I'm not painting all these shops with a broad brush, but, unless one knows the quality and reliability of the shop's work, its "buyer beware".
  • Mr_ShiftrightMr_Shiftright Sonoma, CaliforniaPosts: 57,595
    edited March 2013
    Based on junk like this put on by incompetent people:

    http://www.youtube.com/watch?v=uxkNZj0vRvg

    HOWEVER (disclaimer) I do agree that, to some extent, the quality of the LABOR varies depending on the franchisee, but lets' face it, cheap parts are cheap parts and even Doc could not make a good brake job out of that stuff.

    MODERATOR --Need help with anything? Click on my name!

  • busirisbusiris Posts: 3,490
    edited March 2013
    The last 30-40 seconds of the video says it all.

    And, we all know the quickie brake shop uses nothing but superior parts. That's how they can sell their services in such an inexpensive manner....LOL!
  • Mr_ShiftrightMr_Shiftright Sonoma, CaliforniaPosts: 57,595
    Another problem with the chain stores is that, again, under certain types of owners/managers, there is some very aggressive up-sell going on.

    So what you have is the unfortunate situation of being sold unnecessaryAND cheap parts. It's a double-whammy.

    MODERATOR --Need help with anything? Click on my name!

  • imidazol97imidazol97 Crossroads of America I70 & I75 Posts: 21,319
    Some of the talk from the guy in the video sounds like double talk criticizing the competition and pretending to use something different in his shop. I'm especially interested in his story about the static causing the pad to stick. How do two metallic surfaces generate static electricity?

    2015 Cruze 2LT, 2014 Malibu 2LT, 2008 Cobalt 2LT

  • steverstever Posts: 52,683
    You guys talk like none of the independent shops exhibit the very same behavior.

    At least if Jiffy Lube messes up, you can sue corporate and the franchisee and chances are better that the judge isn't related to anyone at corporate. Some of the indy shops may not have insurance and their tools of the trade may be protected from judgment.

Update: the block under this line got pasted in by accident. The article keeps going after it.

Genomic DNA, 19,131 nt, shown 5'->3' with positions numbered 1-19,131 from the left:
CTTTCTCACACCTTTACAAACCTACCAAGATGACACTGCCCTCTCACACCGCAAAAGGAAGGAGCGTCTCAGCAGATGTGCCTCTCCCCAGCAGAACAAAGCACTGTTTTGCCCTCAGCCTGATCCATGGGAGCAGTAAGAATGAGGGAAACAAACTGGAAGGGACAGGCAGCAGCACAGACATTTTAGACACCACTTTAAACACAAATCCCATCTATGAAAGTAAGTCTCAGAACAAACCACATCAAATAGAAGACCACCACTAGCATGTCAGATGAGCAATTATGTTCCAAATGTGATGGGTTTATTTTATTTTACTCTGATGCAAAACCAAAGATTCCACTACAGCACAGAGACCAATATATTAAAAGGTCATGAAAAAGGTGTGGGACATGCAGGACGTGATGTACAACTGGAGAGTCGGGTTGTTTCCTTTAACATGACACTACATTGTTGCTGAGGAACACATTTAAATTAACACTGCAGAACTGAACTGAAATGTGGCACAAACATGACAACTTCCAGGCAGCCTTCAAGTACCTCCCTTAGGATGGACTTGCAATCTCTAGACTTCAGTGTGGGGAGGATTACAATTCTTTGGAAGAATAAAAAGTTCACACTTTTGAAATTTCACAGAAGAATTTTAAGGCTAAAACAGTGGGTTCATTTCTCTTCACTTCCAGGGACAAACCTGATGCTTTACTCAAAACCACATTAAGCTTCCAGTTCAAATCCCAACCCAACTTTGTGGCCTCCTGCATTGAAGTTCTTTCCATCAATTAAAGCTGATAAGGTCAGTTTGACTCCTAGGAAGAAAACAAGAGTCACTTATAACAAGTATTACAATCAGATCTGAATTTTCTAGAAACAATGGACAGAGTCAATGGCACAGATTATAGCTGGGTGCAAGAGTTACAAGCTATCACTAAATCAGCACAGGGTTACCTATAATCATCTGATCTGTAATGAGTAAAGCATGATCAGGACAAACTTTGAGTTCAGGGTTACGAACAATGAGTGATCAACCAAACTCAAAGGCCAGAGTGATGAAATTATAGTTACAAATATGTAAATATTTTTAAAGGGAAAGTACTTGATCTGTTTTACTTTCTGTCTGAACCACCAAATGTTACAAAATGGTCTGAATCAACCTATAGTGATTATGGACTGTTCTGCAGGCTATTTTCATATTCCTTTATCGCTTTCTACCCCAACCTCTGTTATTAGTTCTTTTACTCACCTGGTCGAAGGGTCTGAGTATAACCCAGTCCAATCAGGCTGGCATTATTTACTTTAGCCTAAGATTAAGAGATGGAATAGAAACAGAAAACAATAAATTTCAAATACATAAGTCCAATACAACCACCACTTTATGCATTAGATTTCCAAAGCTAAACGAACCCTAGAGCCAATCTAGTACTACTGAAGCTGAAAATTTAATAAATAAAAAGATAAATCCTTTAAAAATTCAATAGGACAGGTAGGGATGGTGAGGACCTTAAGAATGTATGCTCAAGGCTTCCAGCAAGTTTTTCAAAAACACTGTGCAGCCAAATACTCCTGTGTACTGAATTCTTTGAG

• busirisbusiris Posts: 3,490
    Some of the talk from the guy in the video sounds like double talk criticizing the competition and pretending to use something different in his shop. I'm especially interested in his story about the static causing the pad to stick. How do two metallic surfaces generate static electricity?

    Wasn't he referring to brake dust binding to the wheel surfaces?

    Remember, metallic construction isn't necessarily the same as 100% metal construction. Different materials display different electrostatic characteristics, but it'll take someone better versed in physics to get into the details of how and why.

    Electrostatic "binding" is the basis of how power coated paint works, isn't it? Basically, that's what's happening as brake dusts binds to wheel surfaces.
  • Mr_ShiftrightMr_Shiftright Sonoma, CaliforniaPosts: 57,595
    Didn't sound like double-talk to me.

    cheap parts are cheap parts...there's little left to opinion here...either the $10 brake pads are just as good as the $150 brake pad or they aren't. Y'all can put whatever you want on YOUR car, I'm okay with that. :P

    MODERATOR --Need help with anything? Click on my name!

  • busirisbusiris Posts: 3,490
    At least if Jiffy Lube messes up, you can sue corporate and the franchisee and chances are better that the judge isn't related to anyone at corporate. Some of the indy shops may not have insurance and their tools of the trade may be protected from judgment.